According to the World Wildlife Fund, only 1,864 giant pandas live in the wild in China. In efforts to boost their numbers along with geopolitical relations, China over the years has loaned giant pandas to other countries, including the United States.
Pandas are naturally solitary figures, and females ovulate just once a year, making it hard for them to reproduce naturally, which is why zoos and breeding centers in China rely on artificial insemination and intervention from experts, according to National Geographic.
Pandas also find it challenging to “get in the mood” for reproducing, while some have difficulty knowing what to do to mate, experts say.
In an announcement shared on its official website, the zoo confirmed that the first cub was born at 1:03 a.m. and the second at 1:10 a.m. It said their births were a result of breeding efforts that began in March. The cubs are tiny, weighing less than one-third of a pound each.
Delphine Delord, associate director of the zoo, described the event as “exceptional,” while Rodolphe Delord, the president of the zoo, said the babies were “magnificent.”
On Monday, the zoo’s Twitter feed was overflowing with congratulatory messages and updates about the cubs. Many thanked staff members for their efforts to help the pandas reproduce. Chinese vets were present at the birth and assisted Huan Huan through her labor.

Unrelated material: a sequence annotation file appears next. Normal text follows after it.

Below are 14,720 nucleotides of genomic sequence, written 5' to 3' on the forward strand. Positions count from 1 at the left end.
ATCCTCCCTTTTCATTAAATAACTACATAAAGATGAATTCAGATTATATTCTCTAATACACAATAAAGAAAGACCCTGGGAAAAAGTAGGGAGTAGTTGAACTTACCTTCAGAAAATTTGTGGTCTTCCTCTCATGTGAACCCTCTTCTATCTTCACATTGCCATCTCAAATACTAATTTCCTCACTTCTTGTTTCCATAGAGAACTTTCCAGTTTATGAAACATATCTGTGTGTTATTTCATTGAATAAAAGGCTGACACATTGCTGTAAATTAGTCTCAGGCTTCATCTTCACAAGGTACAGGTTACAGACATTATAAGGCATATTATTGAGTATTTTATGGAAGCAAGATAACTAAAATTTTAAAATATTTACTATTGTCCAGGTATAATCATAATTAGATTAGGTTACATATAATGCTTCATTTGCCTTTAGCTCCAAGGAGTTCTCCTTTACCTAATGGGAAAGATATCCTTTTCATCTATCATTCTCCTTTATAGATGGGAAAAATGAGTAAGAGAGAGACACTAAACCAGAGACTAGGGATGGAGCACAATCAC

In a tweet, the zoo said the cubs have been nicknamed “Fleur de Coton” and “Petite Neige,” meaning cotton flower and little snow. It said the pair will be officially named after 100 days, as is tradition in China.
Huan Huan and her partner, Yuan Zi, were loaned to France from China in 2012. The pair welcomed their first cubs in 2017, although one died shortly after birth, the Associated Press reported at the time.
The zoo opted to share photos and video footage from the birth, saying it wanted to highlight the “fragility of their lives.”
Yuan Meng, who is male, was the first panda cub born in France — a moment that was widely celebrated by experts and officials given the low reproduction rates among the black-and-white bears.
Although pandas are no longer classified as endangered, experts argue more needs to be done to protect their natural habitat so that in years to come they are not found only in captivity.